The Society for Social Work and Research

2013 Annual Conference

January 16-20, 2013 I Sheraton San Diego Hotel and Marina I San Diego, CA

Justifications for Wife-Assault Among Iraqi Women

Saturday, January 19, 2013: 2:30 PM
Executive Center 2B (Sheraton San Diego Hotel & Marina)
* noted as presenting author
Susan B. Sorenson, PhD, Professor, University of Pennsylvania, Philadelphia, PA
Background.  Attitudes toward wife beating appear to be associated with the occurrence of domestic violence.  Attitudes toward domestic violence in low- and middle-income countries have received recent research attention but little is known about such attitudes in the Middle East, a currently and historically unstable region.

Methods. Data are from Iraq's 2006 Multiple Indicator Cluster Survey (MICS3), an in-person representative sample survey. Response rates were high:  98.6% of the selected households and 98.6% of the selected 15-49 year old women participated. Women (N=27,186) were asked whether a husband would be justified in hitting or beating his wife under five specific circumstances. Simple descriptive statistics and multivariate logistic regressions were calculated. Population weights were applied so that findings are representative of the country as a whole.

Results.  Nearly 60% of Iraqi women reported that a husband is justified in hitting or beating his wife: 47.3% if she goes out without telling him, 42.8% if she neglects the children, 36.2% if she argues with him, 34.1% if she refuses sex, and 19.6% if she burns the food.  About 15% agreed with all five justifications. Support was higher among women who were younger, had ever been married, or who reside with many others. Among the married, those married to a relative (59.4%) reported greater and more pervasive agreement with the justifications for wife assault. Those living in a household with a telephone (but not a radio, television, or satellite dishes) were substantially less likely to support each of the justifications.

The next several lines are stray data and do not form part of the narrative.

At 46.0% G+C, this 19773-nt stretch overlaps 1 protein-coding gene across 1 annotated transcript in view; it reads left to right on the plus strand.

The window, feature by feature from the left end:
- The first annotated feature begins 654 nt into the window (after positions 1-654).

Conclusions. Iraqi women appear to support the hitting or beating of wives most when the woman asserts her autonomy or has violated her traditional role as a mother. We consider these findings from several perspectives including age cohort, social status, and isolation.

Younger generations, presumably with more access to the greater world, are generally expected to be more informed about and have attitudes reflecting modern society. We observed the opposite among Iraqi women in their attitudes about wife-assault. Support for wife-assault was highest among the youngest women (15- to 19-year olds); as the age of the women increased, the amount and pervasiveness of the agreement with the justifications decreased. These age differences suggest, from a developmental perspective, that as women age they become less tolerant of wife-assault or, from a birth cohort perspective, that beliefs have changed over the years and that they have changed in a way that is not to the benefit of women.

By extension, one might hypothesize that as women age, they marry and acquire status within the family and become less willing to tolerate at least certain justifications for wife-assault. However, these findings suggest otherwise. Women who had ever been married were more, not less, likely to agree with the tested justifications. And their supportive beliefs were more pervasive than those of never married women.

Findings are discussed within the context of technologies that link even isolated regions to the larger society and in the context of other violence in Iraq.